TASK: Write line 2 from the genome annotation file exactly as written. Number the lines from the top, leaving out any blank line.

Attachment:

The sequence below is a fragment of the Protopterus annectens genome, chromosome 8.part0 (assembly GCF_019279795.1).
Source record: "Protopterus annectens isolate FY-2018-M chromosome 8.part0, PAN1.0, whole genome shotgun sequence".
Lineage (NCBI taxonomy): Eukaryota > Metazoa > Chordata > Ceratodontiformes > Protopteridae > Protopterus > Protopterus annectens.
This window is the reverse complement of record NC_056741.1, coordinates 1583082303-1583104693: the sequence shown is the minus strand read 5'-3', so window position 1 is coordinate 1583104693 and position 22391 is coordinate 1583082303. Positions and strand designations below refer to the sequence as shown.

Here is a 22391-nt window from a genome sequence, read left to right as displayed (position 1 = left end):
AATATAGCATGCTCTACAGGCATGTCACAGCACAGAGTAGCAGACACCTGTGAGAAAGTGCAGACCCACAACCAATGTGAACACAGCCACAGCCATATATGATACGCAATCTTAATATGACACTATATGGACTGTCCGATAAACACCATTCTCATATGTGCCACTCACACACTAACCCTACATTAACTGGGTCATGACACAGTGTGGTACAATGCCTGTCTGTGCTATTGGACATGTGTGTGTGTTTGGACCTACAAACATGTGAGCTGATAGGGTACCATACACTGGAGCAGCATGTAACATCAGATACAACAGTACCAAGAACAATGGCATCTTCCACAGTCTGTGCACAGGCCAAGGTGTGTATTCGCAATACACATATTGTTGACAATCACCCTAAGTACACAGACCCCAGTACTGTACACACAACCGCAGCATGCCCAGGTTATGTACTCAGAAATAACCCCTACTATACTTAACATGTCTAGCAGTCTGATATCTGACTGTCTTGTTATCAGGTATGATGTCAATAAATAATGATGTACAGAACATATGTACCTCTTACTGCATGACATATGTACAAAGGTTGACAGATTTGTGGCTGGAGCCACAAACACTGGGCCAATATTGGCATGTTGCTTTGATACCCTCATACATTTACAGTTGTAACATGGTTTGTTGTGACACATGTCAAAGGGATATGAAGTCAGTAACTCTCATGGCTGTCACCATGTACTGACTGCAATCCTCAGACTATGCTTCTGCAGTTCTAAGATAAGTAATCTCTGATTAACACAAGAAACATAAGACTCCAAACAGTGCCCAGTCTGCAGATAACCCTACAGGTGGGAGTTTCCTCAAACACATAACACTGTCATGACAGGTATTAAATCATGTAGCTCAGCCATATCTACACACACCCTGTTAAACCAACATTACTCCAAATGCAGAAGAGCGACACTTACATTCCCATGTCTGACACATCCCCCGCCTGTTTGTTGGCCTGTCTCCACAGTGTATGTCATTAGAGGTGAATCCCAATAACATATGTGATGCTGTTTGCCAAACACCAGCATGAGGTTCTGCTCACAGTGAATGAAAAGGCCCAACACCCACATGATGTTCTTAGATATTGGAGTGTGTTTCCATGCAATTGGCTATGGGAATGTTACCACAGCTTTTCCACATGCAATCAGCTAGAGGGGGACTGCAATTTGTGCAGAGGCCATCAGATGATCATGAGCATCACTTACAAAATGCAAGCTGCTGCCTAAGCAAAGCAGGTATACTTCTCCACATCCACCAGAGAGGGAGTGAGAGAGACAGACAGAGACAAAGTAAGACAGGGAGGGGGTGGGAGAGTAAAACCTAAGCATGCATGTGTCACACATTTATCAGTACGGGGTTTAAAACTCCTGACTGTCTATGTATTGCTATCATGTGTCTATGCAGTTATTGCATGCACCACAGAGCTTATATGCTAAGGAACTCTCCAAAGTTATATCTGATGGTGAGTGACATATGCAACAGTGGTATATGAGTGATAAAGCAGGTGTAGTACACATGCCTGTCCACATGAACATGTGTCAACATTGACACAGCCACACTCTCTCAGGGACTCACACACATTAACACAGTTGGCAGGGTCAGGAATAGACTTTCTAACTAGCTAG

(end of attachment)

Source record: "Protopterus annectens isolate FY-2018-M chromosome 8.part0, PAN1.0, whole genome shotgun sequence".